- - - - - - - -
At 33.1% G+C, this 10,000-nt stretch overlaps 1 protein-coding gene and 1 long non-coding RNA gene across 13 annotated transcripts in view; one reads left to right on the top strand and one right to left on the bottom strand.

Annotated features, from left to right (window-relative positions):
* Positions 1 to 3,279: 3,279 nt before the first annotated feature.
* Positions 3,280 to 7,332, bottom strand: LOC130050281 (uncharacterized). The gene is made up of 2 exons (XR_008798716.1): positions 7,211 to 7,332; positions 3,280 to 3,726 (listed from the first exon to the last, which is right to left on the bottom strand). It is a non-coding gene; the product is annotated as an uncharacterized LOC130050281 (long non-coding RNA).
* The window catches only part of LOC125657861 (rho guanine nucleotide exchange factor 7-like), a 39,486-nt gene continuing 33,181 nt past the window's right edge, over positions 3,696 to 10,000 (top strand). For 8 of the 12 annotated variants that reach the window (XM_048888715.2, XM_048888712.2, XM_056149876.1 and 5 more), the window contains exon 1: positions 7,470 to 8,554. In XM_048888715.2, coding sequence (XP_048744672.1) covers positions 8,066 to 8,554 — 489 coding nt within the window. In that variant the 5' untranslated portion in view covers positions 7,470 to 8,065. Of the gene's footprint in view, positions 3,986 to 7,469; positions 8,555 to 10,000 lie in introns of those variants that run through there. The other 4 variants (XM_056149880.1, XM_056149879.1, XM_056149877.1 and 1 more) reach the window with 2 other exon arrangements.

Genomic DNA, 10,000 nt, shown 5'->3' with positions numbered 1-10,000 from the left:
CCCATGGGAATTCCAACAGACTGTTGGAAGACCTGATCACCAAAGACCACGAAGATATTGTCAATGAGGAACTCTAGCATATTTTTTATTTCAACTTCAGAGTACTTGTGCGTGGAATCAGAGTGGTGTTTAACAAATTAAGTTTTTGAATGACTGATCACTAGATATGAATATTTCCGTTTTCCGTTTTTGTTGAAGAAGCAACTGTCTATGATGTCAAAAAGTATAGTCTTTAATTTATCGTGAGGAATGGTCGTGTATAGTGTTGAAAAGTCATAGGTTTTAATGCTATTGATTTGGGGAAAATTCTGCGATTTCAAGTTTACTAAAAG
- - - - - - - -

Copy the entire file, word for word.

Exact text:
At 33.1% G+C, this 10,000-nt stretch overlaps 1 protein-coding gene and 1 long non-coding RNA gene across 13 annotated transcripts in view; one reads left to right on the top strand and one right to left on the bottom strand.

Annotated features, from left to right (window-relative positions):
* Positions 1 to 3,279: 3,279 nt before the first annotated feature.
* Positions 3,280 to 7,332, bottom strand: LOC130050281 (uncharacterized). The gene is made up of 2 exons (XR_008798716.1): positions 7,211 to 7,332; positions 3,280 to 3,726 (listed from the first exon to the last, which is right to left on the bottom strand). It is a non-coding gene; the product is annotated as an uncharacterized LOC130050281 (long non-coding RNA).
* The window catches only part of LOC125657861 (rho guanine nucleotide exchange factor 7-like), a 39,486-nt gene continuing 33,181 nt past the window's right edge, over positions 3,696 to 10,000 (top strand). For 8 of the 12 annotated variants that reach the window (XM_048888715.2, XM_048888712.2, XM_056149876.1 and 5 more), the window contains exon 1: positions 7,470 to 8,554. In XM_048888715.2, coding sequence (XP_048744672.1) covers positions 8,066 to 8,554 — 489 coding nt within the window. In that variant the 5' untranslated portion in view covers positions 7,470 to 8,065. Of the gene's footprint in view, positions 3,986 to 7,469; positions 8,555 to 10,000 lie in introns of those variants that run through there. The other 4 variants (XM_056149880.1, XM_056149879.1, XM_056149877.1 and 1 more) reach the window with 2 other exon arrangements.

Genomic DNA, 10,000 nt, shown 5'->3' with positions numbered 1-10,000 from the left:
CCCATGGGAATTCCAACAGACTGTTGGAAGACCTGATCACCAAAGACCACGAAGATATTGTCAATGAGGAACTCTAGCATATTTTTTATTTCAACTTCAGAGTACTTGTGCGTGGAATCAGAGTGGTGTTTAACAAATTAAGTTTTTGAATGACTGATCACTAGATATGAATATTTCCGTTTTCCGTTTTTGTTGAAGAAGCAACTGTCTATGATGTCAAAAAGTATAGTCTTTAATTTATCGTGAGGAATGGTCGTGTATAGTGTTGAAAAGTCATAGGTTTTAATGCTATTGATTTGGGGAAAATTCTGCGATTTCAAGTTTACTAAAAG